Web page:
# JavaScript Arithmetic Operators

JavaScript Arithmetic Operators are the operators that operate upon the numerical values and return a numerical value. Any kind of arithmetic operations performance required these operators.

JavaScript Assignment Operators list: There are so many arithmetic operators as shown in the table with the description.

Addition (+): The addition operator takes two numerical operands and gives their numerical sum. It also concatenates two strings or numbers.

Example:

## Javascript

 `// Number + Number => Addition  ``let x = 1 + 2 ``console.log(x) `` ` `// Number + String => Concatenation ``let y =  5 + ``"hello"` `console.log(y) `

Output:

```3
5hello```

Subtraction (-): The subtraction operator gives the difference between two operands in the form of numerical value.

Example:

## Javascript

 `// Number - Number => Subtraction  ``let x = 10 - 7  ``console.log(x) `` ` `let y = ``"Hello"` `- 1  ``console.log(y) `

Output:

```3
NaN```

Multiplication (*): The multiplication operator gives the product of operands where one operand is a multiplicand and another is multiplier.

Example:

## Javascript

 `// Number * Number => Multiplication ``let x = 3 * 3  ``let y = -4 * 4  ``console.log(x) ``console.log(y) `` ` `let a = Infinity * 0  ``let b = Infinity * Infinity  ``console.log(a) ``console.log(b) ``let z = ``'hi'` `* 2  ``console.log(z) `

Output:

```9
-16
NaN
Infinity
NaN```

Division (/): The division operator provides the quotient of its operands where the right operand is the divisor and the left operand is the dividend.

Example:

## Javascript

 `// Number / Number => Division ``let x = 5 / 2 ``let y = 1.0 / 2.0 ``console.log(x) ``console.log(y) `` ` ` ` `let a = 3.0 / 0 ``let b = 4.0 / 0.0 ``console.log(a) ``console.log(b) ``let z = 2.0 / -0.0 ``console.log(z)`

Output:

```2.5
0.5
Infinity
Infinity
-Infinity```

Modulus (%): The modulus operator returns the remainder left over when a dividend is divided by a divisor. The modulus operator is also known as the remainder operator. It takes the sign of the dividend.

Example:

## Javascript

 `// Number % Number => Modulus of the number ``let x = 9 % 5 ``let y = -12 % 5 ``let z = 1 % -2 ``let a = 5.5 % 2 ``let b = -4 % 2 ``let c = NaN % 2 `` ` `console.log(x) ``console.log(y) ``console.log(z) ``console.log(a) ``console.log(b) ``console.log(c) `

Output:

```4
-2
1
1.5
0
NaN```

Exponentiation (**): The exponentiation operator gives the result of raising the first operand to the power of the second operand. The exponentiation operator is right-associative.

In JavaScript, it is not possible to write an ambiguous exponentiation expression i.e. you cannot put an unary operator (+ / – / ~ / ! / delete / void) immediately before the base number.

Example:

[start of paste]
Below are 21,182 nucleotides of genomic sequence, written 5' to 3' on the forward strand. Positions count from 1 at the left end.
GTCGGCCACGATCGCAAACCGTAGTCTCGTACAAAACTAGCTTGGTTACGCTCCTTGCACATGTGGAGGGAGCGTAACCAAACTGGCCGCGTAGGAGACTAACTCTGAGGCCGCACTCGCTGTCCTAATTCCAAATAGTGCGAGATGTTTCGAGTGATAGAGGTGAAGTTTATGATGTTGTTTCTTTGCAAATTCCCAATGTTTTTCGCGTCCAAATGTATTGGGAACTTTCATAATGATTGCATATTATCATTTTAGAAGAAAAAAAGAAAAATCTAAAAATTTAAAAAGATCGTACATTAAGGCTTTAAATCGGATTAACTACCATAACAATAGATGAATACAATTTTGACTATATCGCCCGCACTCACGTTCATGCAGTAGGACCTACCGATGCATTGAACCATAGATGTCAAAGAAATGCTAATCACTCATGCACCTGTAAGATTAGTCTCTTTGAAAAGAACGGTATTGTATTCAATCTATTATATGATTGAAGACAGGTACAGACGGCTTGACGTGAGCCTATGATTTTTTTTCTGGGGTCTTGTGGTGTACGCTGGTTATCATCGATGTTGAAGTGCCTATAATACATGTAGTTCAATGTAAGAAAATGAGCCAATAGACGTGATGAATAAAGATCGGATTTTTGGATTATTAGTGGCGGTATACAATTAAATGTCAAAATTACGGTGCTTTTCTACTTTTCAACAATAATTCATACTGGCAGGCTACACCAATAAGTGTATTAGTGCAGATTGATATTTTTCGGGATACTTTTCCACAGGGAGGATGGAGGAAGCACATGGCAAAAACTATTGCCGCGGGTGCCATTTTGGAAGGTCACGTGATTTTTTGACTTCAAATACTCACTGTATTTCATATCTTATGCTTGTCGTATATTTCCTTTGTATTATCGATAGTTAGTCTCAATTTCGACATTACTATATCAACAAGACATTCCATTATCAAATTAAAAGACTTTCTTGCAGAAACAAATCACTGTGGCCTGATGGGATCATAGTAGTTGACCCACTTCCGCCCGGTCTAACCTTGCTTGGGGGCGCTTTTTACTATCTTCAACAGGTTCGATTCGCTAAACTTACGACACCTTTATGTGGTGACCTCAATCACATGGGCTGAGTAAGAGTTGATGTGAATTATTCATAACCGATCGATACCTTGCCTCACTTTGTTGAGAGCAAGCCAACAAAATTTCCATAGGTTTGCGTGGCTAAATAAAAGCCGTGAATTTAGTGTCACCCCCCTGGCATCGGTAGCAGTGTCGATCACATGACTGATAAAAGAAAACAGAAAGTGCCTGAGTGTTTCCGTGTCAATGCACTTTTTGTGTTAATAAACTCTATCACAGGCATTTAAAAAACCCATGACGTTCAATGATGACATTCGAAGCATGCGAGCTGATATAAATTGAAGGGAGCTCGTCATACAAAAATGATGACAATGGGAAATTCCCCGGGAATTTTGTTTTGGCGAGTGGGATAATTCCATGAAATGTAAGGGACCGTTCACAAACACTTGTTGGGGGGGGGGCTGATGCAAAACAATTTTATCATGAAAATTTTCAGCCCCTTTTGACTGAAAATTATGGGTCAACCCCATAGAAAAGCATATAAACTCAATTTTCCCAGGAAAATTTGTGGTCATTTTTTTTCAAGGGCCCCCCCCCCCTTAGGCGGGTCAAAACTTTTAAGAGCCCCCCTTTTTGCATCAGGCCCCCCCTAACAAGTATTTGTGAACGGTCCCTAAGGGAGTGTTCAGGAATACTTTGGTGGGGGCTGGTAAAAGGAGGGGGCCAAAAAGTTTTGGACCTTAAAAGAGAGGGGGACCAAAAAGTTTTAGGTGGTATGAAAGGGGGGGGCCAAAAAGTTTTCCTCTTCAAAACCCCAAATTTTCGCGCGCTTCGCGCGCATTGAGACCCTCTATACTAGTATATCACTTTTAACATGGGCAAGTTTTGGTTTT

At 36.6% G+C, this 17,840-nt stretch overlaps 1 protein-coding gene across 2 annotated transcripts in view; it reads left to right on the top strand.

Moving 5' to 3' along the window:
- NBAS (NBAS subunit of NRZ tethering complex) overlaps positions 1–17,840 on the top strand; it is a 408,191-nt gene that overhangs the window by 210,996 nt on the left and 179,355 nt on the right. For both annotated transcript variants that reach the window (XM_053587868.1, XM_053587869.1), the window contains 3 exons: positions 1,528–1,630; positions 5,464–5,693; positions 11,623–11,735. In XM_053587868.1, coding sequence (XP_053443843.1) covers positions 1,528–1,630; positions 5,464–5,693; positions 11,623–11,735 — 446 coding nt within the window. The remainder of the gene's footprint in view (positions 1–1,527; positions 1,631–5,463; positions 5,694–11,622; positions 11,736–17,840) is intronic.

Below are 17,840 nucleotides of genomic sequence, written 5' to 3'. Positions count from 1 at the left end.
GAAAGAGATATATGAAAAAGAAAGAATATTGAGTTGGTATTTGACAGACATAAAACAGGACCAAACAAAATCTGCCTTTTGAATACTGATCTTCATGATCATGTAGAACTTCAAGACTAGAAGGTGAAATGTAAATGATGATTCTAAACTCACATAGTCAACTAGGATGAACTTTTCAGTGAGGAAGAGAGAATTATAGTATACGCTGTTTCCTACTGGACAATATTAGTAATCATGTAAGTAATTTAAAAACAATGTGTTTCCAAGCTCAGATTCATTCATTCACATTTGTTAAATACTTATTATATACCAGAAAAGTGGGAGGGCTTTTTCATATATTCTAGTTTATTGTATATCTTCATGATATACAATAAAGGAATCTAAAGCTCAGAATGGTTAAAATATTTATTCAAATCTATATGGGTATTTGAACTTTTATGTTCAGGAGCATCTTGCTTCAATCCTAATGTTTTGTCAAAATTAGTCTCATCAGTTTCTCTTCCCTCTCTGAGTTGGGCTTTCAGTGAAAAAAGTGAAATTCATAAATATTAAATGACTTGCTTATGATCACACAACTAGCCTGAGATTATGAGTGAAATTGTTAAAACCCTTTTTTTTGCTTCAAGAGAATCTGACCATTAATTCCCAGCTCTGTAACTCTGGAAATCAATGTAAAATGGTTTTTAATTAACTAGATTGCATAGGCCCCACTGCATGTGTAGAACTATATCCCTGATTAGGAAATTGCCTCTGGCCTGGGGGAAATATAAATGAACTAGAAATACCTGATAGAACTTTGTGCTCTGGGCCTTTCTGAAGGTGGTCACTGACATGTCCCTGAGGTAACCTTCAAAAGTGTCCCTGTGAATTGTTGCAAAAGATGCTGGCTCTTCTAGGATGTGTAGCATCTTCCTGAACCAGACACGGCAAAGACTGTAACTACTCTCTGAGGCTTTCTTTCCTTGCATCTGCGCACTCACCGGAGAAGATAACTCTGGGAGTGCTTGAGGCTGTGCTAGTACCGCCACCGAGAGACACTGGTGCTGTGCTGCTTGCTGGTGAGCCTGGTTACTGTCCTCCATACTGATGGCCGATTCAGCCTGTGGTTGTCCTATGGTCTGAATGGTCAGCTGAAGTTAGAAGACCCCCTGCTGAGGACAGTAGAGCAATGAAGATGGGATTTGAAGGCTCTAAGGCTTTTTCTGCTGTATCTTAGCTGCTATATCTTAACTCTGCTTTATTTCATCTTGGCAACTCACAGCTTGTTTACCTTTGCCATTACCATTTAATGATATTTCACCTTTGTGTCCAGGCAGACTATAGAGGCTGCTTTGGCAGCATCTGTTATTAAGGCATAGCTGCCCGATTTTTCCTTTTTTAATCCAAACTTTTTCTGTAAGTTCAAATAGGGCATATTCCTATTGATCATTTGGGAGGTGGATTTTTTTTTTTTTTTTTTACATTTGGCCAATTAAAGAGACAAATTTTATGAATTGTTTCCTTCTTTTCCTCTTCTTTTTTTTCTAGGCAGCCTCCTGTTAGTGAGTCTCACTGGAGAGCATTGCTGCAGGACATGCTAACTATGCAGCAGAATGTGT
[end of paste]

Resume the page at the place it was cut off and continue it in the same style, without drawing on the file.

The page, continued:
## Javascript

 `// Number ** Number => Exponential of the number `` ` `// let x = -4 ** 2 // This is an incorrect expression ``let y = -(4 ** 2)  ``let z = 2 ** 5  ``let a = 3 ** 3 ``let b = 3 ** 2.5  ``let c = 10 ** -2  ``let d = 2 ** 3 ** 2  ``let e = NaN ** 2 `` ` `console.log(y) ``console.log(z) ``console.log(a) ``console.log(b) ``console.log(c) ``console.log(d) ``console.log(e) `

Output:

```-16
32
27
15.588457268119896
0.01
512
NaN```

Increment (++): The increment operator increments (adds one to) its operand and returns a value.

• If used postfix with the operator after the operand (for example, x++), then it increments and returns the value before incrementing.
• If used prefix with the operator before the operand (for example, ++x), then it increments and returns the value after incrementing.

Example:

## Javascript

 `// Postfix  ``let a = 2; ``b = a++; ``// b = 2, a = 3 `` ` `// Prefix ``let x = 5; ``y = ++x; ``// x = 6, y = 6 `` ` `console.log(a) ``console.log(b) ``console.log(x) ``console.log(y) `

Output:

```3
2
6
6```

Decrement (- -): The decrement operator decrements (subtracts one from) its operand and returns a value.

• If used postfix, with operator after operand (for example, x–), then it decrements and returns the value before decrementing.
• If used prefix, with the operator before the operand (for example, –x), then it decrements and returns the value after decrementing.

Example:

## Javascript

 `// Prefix ``let a = 2; ``b = --a;  `` ` `// Postfix  ``let x = 3; ``y = x--; ``  ` `console.log(a) ``console.log(b) ``console.log(x) ``console.log(y)`

Output:

```1
1
2
3```

Unary Negation(-): This is a unary operator i.e. it operates on a single operand. It gives the negation of an operand.

Example:

## Javascript

 `let a = 3; ``b = -a;  `` ` `// Unary negation operator ``// can convert non-numbers ``// into a number ``let x = ``"3"``; ``y = -x;  ``   ` `console.log(a) ``console.log(b) ``console.log(x) ``console.log(y) `

Output:

```3
-3
3
-3```

Unary Plus(+): This is a way to convert a non-number into a number. Although unary negation (-) also can convert non-numbers, unary plus is the fastest and preferred way of converting something into a number, because it does not perform any other operations on the number.

Example:

## Javascript

 `let a =  +4      ``let b = +``'2'`   `let c = +``true`  `let x = +``false` `let y = +``null``      ` `console.log(a) ``console.log(b) ``console.log(c) ``console.log(x) ``console.log(y) `

Output:

```4
2
1
0
0```

Supported Browsers: The browsers supported by all JavaScript Arithmetic operators are listed below:

• Firefox
• Opera
• Safari
• Microsoft Edge
• Internet Explorer

We have a complete list of Javascript operators, to check those please go through this Javascript Operators Complete reference article.

We have a Cheat Sheet on Javascript where we covered all the important topics of Javascript to check those please go through Javascript Cheat Sheet-A Basic guide to JavaScript.

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